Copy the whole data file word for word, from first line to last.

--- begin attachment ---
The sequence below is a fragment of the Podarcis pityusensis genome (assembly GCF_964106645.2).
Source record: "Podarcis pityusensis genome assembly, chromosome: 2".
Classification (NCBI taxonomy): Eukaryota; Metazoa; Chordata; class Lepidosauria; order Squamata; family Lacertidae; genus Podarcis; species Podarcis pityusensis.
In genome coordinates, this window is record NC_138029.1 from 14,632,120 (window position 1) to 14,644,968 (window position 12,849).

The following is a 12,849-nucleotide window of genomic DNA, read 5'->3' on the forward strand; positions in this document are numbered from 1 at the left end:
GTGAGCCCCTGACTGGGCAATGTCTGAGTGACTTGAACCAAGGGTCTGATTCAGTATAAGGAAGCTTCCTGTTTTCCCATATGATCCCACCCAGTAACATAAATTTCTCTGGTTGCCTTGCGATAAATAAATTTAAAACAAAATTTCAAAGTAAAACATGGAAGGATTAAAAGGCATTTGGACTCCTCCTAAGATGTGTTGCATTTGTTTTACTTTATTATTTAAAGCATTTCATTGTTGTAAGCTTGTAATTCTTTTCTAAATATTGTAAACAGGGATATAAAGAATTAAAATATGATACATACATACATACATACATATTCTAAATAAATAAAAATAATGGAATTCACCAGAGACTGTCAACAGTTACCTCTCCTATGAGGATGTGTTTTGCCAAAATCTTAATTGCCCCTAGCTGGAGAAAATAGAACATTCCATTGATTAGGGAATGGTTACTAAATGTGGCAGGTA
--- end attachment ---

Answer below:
The sequence below is a fragment of the Podarcis pityusensis genome (assembly GCF_964106645.2).
Source record: "Podarcis pityusensis genome assembly, chromosome: 2".
Classification (NCBI taxonomy): Eukaryota; Metazoa; Chordata; class Lepidosauria; order Squamata; family Lacertidae; genus Podarcis; species Podarcis pityusensis.
In genome coordinates, this window is record NC_138029.1 from 14,632,120 (window position 1) to 14,644,968 (window position 12,849).

The following is a 12,849-nucleotide window of genomic DNA, read 5'->3' on the forward strand; positions in this document are numbered from 1 at the left end:
GTGAGCCCCTGACTGGGCAATGTCTGAGTGACTTGAACCAAGGGTCTGATTCAGTATAAGGAAGCTTCCTGTTTTCCCATATGATCCCACCCAGTAACATAAATTTCTCTGGTTGCCTTGCGATAAATAAATTTAAAACAAAATTTCAAAGTAAAACATGGAAGGATTAAAAGGCATTTGGACTCCTCCTAAGATGTGTTGCATTTGTTTTACTTTATTATTTAAAGCATTTCATTGTTGTAAGCTTGTAATTCTTTTCTAAATATTGTAAACAGGGATATAAAGAATTAAAATATGATACATACATACATACATACATATTCTAAATAAATAAAAATAATGGAATTCACCAGAGACTGTCAACAGTTACCTCTCCTATGAGGATGTGTTTTGCCAAAATCTTAATTGCCCCTAGCTGGAGAAAATAGAACATTCCATTGATTAGGGAATGGTTACTAAATGTGGCAGGTA